Year Team Overall Conference Standing Bowl/playoffs Coaches# AP° Clemson Tigers (Atlantic Coast Conference) (2008–present) 2008 Clemson 4–3* 3–2 T–3rd (Atlantic) L Gator 2009 Clemson 9–5 6–2 1st (Atlantic) W Music City 24 2010 Clemson 6–7 4–4 T–4th (Atlantic) L Meineke Car Care 2011 Clemson 9–2 6–2 1st (Atlantic) Clemson: 28–17 19–10 Total: 28–17 National Championship Conference Title Conference Division Title †Indicates BCS bowl game. #Rankings from final Coaches' Poll.
°Rankings from final AP Poll.
- – Took over midseason from Tommy Bowden, who resigned on Oct. 13, 2008.
- ^ a b c Jon Solomon, Former Alabama player, assistant Dabo Swinney will face beloved Tide on Saturday, The Birmingham News, August 27, 2008, Accessed October 13, 2008.
- ^ Clemson's Bowden steps down, Associated Press, October 13, 2008, Accessed October 14, 2008. .
- ^ Mark Schlabach, Bowden ousted at Clemson; coach 'deserved' to be fired, QB says, ESPN.com, October 13, 2008, Accessed October 13, 2008.
- ^ a b Heather Dinich, Swinney ready to move forward at 'full speed', ESPN.com, October 14, 2008, Accessed October 14, 2008.
- ^ Heather Dinich, Clemson turns to Swinney for remainder of season, ESPN.com, October 13, 2008, Accessed October 13, 2008.
- ^ Interim Clemson boss Swinney introduces 'Tiger Walk', Associated Press, October 16, 2008, Accessed October 17, 2008.
- ^ "Clemson promotes interim coach Swinney to permanent job with 5-year deal". Associated Press. 2008-12-01. http://sports.espn.go.com/ncf/news/story?id=3737689. Retrieved 2008-12-01.
- ^ "Dabo Swinney Named Clemson Head Coach". thetigernet.com. 2008-12-01. http://www.thetigernet.com/view/story.do?id=7609. Retrieved 2008-12-01.
- ^ Paul Strelow, Family Tides break upon Clemson coach, TheState.com, August 20, 2008, Accessed October 14, 2008.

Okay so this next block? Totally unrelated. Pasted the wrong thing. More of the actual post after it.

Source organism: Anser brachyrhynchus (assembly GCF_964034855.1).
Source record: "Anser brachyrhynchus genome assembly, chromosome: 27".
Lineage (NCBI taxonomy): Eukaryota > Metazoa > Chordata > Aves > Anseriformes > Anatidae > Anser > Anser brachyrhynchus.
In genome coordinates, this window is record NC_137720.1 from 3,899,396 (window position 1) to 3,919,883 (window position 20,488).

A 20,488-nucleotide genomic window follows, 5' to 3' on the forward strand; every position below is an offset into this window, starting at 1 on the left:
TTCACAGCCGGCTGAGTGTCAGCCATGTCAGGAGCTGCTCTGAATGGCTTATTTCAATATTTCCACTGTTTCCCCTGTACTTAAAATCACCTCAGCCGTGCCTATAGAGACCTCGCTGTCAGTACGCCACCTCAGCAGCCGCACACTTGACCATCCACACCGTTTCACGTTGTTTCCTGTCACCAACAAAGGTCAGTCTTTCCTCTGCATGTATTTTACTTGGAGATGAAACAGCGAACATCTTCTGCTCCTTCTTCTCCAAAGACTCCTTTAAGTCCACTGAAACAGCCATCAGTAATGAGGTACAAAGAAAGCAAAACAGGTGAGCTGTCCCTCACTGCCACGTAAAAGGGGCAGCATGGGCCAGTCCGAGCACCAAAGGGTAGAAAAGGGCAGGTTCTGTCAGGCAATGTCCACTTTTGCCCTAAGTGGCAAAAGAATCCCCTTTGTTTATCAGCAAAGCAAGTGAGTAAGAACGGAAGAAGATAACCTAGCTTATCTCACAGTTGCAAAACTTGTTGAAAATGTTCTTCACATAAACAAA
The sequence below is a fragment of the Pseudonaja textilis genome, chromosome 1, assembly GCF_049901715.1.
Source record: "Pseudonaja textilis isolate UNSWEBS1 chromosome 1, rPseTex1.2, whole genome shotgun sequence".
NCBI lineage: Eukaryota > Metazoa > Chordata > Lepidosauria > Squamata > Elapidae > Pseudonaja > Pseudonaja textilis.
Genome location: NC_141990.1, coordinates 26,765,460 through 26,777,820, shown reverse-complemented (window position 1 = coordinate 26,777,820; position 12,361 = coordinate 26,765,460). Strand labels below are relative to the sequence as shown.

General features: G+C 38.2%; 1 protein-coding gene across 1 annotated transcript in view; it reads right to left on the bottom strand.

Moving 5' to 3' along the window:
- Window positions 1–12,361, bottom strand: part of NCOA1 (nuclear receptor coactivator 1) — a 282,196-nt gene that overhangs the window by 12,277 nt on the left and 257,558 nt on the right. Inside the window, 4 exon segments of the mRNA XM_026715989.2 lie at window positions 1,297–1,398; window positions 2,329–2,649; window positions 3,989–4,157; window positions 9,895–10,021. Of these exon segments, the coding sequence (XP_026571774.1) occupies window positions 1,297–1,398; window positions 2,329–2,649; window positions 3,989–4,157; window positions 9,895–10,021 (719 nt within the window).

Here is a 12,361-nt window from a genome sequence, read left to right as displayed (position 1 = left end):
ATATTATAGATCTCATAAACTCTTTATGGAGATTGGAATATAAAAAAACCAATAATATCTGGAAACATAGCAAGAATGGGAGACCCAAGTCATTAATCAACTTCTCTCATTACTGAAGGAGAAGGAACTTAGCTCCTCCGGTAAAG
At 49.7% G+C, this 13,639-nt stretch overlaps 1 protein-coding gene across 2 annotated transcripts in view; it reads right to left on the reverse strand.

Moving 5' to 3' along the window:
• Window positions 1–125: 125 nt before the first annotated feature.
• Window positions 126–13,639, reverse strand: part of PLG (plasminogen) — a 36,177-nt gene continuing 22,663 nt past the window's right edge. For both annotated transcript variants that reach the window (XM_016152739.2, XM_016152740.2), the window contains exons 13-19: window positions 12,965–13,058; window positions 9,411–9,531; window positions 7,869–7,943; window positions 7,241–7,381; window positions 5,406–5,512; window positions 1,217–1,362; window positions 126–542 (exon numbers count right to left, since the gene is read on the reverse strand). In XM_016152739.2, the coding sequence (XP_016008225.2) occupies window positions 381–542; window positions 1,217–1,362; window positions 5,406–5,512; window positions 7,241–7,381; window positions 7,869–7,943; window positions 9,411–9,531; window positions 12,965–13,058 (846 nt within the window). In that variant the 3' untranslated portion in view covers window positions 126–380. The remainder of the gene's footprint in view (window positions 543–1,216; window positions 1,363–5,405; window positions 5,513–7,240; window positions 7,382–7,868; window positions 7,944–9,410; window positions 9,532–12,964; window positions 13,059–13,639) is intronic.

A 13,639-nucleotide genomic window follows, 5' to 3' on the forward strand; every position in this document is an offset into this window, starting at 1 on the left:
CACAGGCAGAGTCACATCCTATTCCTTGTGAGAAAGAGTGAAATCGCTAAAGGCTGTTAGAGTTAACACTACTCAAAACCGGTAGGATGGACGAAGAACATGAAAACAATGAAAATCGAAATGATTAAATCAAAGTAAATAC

Clemson Tigers head football coaches
Walter Riggs (1896) • William M. Williams (1897) • John Penton (1898) • Walter Riggs (1899) • John Heisman (1900–1903) • Shack Shealy (1904) • Eddie Cochems (1905) • Bob Williams (1906) • Frank Shaughnessy (1907) • John N. Stone (1908) • Bob Williams (1909) • Frank Dobson (1910–1912) • Bob Williams (1913–1915) • Wayne Hart (1916) • Edward Donahue (1917–1920) • E. J. Stewart (1921–1922) • Bud Saunders (1923–1926) • Josh Cody (1927–1930) • Jess Neely (1931–1939) • Frank Howard (1940–1969) • Hootie Ingram (1970–1972) • Red Parker (1973–1976) • Charley Pell (1977–1978) • Danny Ford (1979–1989) • Ken Hatfield (1990–1993) • Tommy West (1993–1998) • Tommy Bowden (1999–2008) • Dabo Swinney (2008– )
Current head football coaches of the Atlantic Coast Conference Atlantic Division Coastal Division Alabama Crimson Tide Football 1992 Consensus National Champions
Wikimedia Foundation. 2010.
Look at other dictionaries:
Dabo (disambiguation) — Dabo may refer to: Dabo, Japanese hip hop artist Dabo (Star Trek), game of chance shown in Star Trek Dabo, Mali, commune in Mali Dabo, Moselle, commune of the Moselle département, in France Dabo Swinney, American football coach Dabotap, pagoda… … Wikipedia
Clemson Tigers football — Current season … Wikipedia
Coastal Carolina Chanticleers football — Coastal Carolina Chanticleers First season 2003 Head coach David Bennett … Wikipedia
Clemson Tigers — University Clemson University Conference(s) Atlantic Coast Conference NCAA Div … Wikipedia
Clemson Tigers football, 1896–1899 — Clemson s first football team The Clemson Tigers football teams of 1896–1899 represented Clemson Agricultural College in college football competition. Professor Walter Riggs brought the game to Clemson from his alma mater, Auburn, where he was a… … Wikipedia
Clemson Tigers football, 1900–1909 — Coach John Heisman turned Clemson into a Southern football powerhouse The Clemson Tigers football teams of 1900–1909 represented Clemson Agricultural College in college football competition. Contents 1900 1901 1902 1903 1904 1905 1906 … Wikipedia
Clemson Tigers football, 1910–1919 — The inauguration of Riggs Field in 1915 The Clemson Tigers football teams of 1910–1919 represented Clemson Agricultural College in NCAA college football competition. Contents 1910 1911 1912 … Wikipedia
Clemson Tigers football, 1920–1929 — The Clemson Tigers football teams of 1920–1929 represented Clemson Agricultural College in NCAA college football competition. Contents 1920 1921 1922 1923 1924 1925 1926 1927 1928 1929 1920 … Wikipedia
Clemson Tigers football, 1930–1939 — The Clemson Tigers football teams of 1930–1939 represented Clemson Agricultural College in NCAA college football competition. Contents 1930 1931 1932 1933 1934 1935 1936 1937 1938 1939 1930 … Wikipedia
Clemson Tigers football, 1940–1949 — The Clemson Tigers football teams of 1940–1949 represented Clemson Agricultural College in NCAA college football competition. Contents 1940 1941 1942 1943 1944 1945 1946 1947 1948 1949 1940 … Wikipedia